UCLA's Advanced Aeronautic Design group focussed their efforts on design problems of an unmanned hypersonic vehicle. It is felt that a scaled hypersonic drone is necesary to bridge the gap between present theory on hypersonics and the future reality of the National Aerospace Plane (NASP) for two reasons: (1) to fulfill a need for experimental data in the hypersonic regime, and (2) to provide a testbed for the scramjet engine which is to be the primary mode of propulsion for the NASP. The group concentrated on three areas of great concern to NASP design: propulsion, thermal management, and flight systems. Problem solving in these areas was directed toward design of the drone with the idea that the same design techniques could be applied to the NASP. A 70 deg swept double-delta wing configuration, developed in the 70's at the NASA Langley, was chosen as the aerodynamic and geometric model for the drone. This vehicle would be air launched from a B-1 at Mach 0.8 and 48,000 feet, rocket boosted by two internal engines to Mach 10 and 100,000 feet, and allowed to cruise under power of the scramjet engine until burnout. It would then return to base for an unpowered landing. Preliminary energy calculations based on flight requirements give the drone a gross launch weight of 134,000 pounds and an overall length of 85 feet.

  13. Space transportation vehicle design evaluation using saturated designs

    NASA Technical Reports Server (NTRS)

    Unal, Resit

    1993-01-01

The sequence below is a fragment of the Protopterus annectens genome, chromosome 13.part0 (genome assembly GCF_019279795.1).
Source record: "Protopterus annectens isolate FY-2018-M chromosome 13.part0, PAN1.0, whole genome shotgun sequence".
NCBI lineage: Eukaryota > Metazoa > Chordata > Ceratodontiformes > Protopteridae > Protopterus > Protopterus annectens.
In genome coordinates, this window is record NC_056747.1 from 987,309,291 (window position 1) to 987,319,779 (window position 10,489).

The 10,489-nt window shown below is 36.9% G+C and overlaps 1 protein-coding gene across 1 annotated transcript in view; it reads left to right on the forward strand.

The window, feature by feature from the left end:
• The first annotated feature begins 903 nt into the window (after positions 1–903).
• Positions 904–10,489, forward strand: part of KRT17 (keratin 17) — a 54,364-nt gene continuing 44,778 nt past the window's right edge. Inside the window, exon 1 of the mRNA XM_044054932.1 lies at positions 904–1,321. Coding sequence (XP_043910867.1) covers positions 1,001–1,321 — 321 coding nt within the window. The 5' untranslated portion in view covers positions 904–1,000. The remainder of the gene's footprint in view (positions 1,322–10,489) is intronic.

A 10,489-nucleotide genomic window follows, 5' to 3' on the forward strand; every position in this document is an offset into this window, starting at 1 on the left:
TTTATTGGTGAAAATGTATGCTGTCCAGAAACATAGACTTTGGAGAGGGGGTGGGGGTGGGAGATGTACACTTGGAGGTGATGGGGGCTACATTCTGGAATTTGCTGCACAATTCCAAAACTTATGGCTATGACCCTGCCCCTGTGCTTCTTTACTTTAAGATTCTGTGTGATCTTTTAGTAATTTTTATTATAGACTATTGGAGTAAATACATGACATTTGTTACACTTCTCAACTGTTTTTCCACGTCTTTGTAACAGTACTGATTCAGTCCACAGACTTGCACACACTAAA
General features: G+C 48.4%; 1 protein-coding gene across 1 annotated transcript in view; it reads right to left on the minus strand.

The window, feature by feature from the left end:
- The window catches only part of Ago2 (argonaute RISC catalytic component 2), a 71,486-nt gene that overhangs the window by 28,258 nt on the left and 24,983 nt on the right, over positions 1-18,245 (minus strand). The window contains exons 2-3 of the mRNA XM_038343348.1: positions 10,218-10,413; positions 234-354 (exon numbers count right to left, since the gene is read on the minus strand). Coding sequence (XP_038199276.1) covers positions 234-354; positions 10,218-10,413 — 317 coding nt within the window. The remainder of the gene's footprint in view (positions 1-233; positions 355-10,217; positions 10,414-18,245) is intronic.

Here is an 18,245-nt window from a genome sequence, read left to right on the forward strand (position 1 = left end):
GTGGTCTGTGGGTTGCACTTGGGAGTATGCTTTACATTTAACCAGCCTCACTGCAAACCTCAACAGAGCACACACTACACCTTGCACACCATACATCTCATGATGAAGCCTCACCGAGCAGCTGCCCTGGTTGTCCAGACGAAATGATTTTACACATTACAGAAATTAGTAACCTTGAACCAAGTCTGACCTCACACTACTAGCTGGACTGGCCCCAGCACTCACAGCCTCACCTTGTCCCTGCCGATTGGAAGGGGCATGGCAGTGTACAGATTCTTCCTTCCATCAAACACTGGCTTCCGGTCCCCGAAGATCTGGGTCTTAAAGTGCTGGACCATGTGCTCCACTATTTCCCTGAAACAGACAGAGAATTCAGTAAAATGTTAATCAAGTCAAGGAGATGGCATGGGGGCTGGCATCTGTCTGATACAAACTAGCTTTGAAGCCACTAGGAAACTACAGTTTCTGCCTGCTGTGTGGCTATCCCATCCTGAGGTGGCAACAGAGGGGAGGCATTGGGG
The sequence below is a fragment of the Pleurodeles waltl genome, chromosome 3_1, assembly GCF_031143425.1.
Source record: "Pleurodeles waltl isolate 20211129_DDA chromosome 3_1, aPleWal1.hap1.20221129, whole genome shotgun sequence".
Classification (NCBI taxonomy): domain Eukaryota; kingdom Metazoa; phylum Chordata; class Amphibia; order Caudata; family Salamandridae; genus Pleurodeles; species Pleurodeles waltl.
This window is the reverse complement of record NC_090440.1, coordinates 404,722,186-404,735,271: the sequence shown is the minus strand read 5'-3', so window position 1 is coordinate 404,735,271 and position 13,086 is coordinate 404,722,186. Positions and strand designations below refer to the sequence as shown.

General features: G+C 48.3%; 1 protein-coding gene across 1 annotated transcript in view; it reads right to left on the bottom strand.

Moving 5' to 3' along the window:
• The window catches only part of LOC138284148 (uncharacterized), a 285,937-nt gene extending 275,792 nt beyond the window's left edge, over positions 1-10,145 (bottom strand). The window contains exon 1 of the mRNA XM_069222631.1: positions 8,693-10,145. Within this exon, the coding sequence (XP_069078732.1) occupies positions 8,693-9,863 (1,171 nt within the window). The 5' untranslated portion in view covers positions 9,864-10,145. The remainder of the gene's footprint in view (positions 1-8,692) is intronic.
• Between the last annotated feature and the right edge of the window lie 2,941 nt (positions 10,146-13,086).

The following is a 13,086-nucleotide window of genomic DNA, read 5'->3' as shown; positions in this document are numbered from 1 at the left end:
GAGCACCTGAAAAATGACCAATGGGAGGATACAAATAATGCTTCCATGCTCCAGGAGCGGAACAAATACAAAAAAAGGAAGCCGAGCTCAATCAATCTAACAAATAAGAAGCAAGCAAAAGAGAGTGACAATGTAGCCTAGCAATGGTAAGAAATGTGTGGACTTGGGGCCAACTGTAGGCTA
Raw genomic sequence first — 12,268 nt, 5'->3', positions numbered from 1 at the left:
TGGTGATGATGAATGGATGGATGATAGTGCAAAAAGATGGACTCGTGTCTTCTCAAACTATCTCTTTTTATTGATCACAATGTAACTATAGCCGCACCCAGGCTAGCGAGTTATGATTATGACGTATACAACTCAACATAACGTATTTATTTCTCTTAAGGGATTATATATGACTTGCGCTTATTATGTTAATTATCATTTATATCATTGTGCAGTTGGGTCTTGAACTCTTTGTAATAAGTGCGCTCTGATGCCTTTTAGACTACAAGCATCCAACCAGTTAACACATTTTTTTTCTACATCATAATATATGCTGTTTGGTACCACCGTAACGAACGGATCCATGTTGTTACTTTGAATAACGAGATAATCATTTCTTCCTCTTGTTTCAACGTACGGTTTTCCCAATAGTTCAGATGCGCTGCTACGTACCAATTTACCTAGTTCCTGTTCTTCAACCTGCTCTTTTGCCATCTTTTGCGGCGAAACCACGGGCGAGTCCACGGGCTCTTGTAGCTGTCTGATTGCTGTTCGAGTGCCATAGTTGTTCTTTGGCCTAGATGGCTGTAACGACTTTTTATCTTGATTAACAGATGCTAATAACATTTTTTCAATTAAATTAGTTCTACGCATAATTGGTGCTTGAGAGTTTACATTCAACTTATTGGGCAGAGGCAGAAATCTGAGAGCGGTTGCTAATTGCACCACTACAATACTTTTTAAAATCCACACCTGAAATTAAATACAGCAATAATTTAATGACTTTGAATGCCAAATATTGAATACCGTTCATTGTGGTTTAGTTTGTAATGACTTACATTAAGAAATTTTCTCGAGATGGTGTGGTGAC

An important objective in the preliminary design and evaluation of space transportation vehicles is to find the best values of design variables that optimize the performance characteristic (e.g. dry weight). For a given configuration, the vehicle performance can be determined by the use of complex sizing and performance evaluation computer programs. These complex computer programs utilize iterative algorithms and they are generally too expensive and/or difficult to use directly in multidisciplinary design optimization. An alternative is to use response surface methodology (RSM) and obtain quadratic polynomial approximations to the functional relationships between performance characteristics and design variables. In RSM, these approximation models are then used to determine optimum design parameter values and for rapid sensitivity studies. Constructing a second-order model requires that 'n' design parameters be studied at least at 3 levels (values) so that the coefficients in the model can be estimated. There, 3(n) factorial experiments (point designs or observations) may be necessary. For small values of 'n' such as two or three, this design works well. However, when a large number of design parameters are under study, the number of design points required for a full-factorial design may become excessive. Fortunately, these quadratic polynomial approximations can be obtained by selecting an efficient design matrix using central composite designs (CCD) from design of experiments theory. Each unique point design from the CCD matrix is then conducted using computerized analysis tools (e.g. POST, CONSIZ, etc.). In the next step, least squares regression analysis is used to calculate the quadratic polynomial coefficients from the data. However, in some multidisciplinary applications involving a large number of design variables and several disciplines, the computerized performance synthesis programs may get too time consuming and expensive to run even with the use of efficient central composite designs. In such cases, it may be preferable to keep the number of design points to an absolute minimum and trade some model accuracy with cost. For this purpose, another class of experimental designs, called saturated D-optimal designs may be utilized for generating a matrix of vehicle designs. A design is called saturated when the number of design points is exactly equal to the number of terms in the model to be fitted. As a result, saturated designs require the absolute minimum number of design points ((n+1)(n+2)/s) to estimate the quadratic polynomial model coefficients. Saturated designs can be generated using the D-optimality criterion. A good saturated design should give rise to least squares estimates with minimum generalized variance.